AIR_how do we know that it is polluted
Time to learn about the AQI, and why it matters to your and all your people's lives.
It would have been enough if all we had to worry about was these PM particles. But as we have found, there are many more pollutants. There is ozone. There is sulfur dioxide. There is nitrogen dioxide. There is carbon monoxide. To take all these into account, almost all governments have an index called the Air Quality Index (AQI), which gives us an overall idea of how bad/good the air is, and where. To make sure it is understood better, every condition (say, ‘moderate’, or, ‘poor’) has a related color code. In fact, India has its own color coded AQI, courtesy the CPCB (Central Pollution Control Board). It has been designed to measure lead and ammonia levels too, along with the above parameters. All this information, based on individual importance of each parameter, is compiled, and presto! You have the AQI!
As of 2014, according to the CPCB’s own report, 573 stations were manually operated (which involves a lag of reporting the pollutants, and less pollutants itself being measured), while only around 40 were automatic monitoring stations (real time, and more pollutant levels checked ) [The CPCB Report, available here]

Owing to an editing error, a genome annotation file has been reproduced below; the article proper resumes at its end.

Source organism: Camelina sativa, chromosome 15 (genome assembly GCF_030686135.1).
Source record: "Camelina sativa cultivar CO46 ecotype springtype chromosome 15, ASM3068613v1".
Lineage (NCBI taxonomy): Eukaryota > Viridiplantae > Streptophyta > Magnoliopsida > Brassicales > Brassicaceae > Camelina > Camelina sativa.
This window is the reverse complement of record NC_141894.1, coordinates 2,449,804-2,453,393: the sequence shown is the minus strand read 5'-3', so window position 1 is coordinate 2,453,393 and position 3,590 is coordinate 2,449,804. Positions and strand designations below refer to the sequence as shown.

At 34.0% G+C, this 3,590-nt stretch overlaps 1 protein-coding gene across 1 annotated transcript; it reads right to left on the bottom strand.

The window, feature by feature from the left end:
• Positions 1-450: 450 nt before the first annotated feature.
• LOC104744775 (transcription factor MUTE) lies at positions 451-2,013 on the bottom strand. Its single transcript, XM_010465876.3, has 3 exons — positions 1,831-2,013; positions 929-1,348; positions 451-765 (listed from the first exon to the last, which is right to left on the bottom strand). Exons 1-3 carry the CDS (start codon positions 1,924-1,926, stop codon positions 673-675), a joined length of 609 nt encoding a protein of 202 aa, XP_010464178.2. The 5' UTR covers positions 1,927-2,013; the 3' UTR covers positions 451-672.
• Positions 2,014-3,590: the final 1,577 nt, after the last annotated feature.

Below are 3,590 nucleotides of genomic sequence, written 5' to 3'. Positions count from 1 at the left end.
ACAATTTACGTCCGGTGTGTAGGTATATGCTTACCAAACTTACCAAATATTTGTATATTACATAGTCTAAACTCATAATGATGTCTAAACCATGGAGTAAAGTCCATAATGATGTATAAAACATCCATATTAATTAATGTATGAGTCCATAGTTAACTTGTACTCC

First, we have the website showing the National AQI levels, courtesy the CPCB. Have a look.
Funnily enough, the numbers don’t match with those reported by AQICN. The AQICN uses all locally available information to report on air quality around the globe. Our Air Report numbers came from there.
Notwithstanding that, our air quality standards are apparently more strict than those of the USA [AQICN]
Why the difference, you may wonder?
Keep in mind that temperature, pressure, humidity and wind influence the air quality. For example, on Diwali, the wind speed was low, and the particulate matter was also unable to disperse. That played a big role in worsening the conditions. Also, there is a difference in reporting standards:
Closer examination reveals that data on ozone pollution furnished by Central Pollution Control Board gives the annual average of ozone concentration, while the National Ambient Air Quality Standards prescribes a 100 µg/m3 norm for 8-hour average concentration.
While air pollution data is being sourced from a number of sources, there is still some uncertainty:
In a research paper titled, A global catalogue of large SO2 sources and emissions derived from the Ozone Monitoring Instrument, Vitali E. Fioletov (from the Air Quality Research Division, Environment Canada) and his coauthors acknowledge the total degree of uncertainty for the data at 55% to 67%.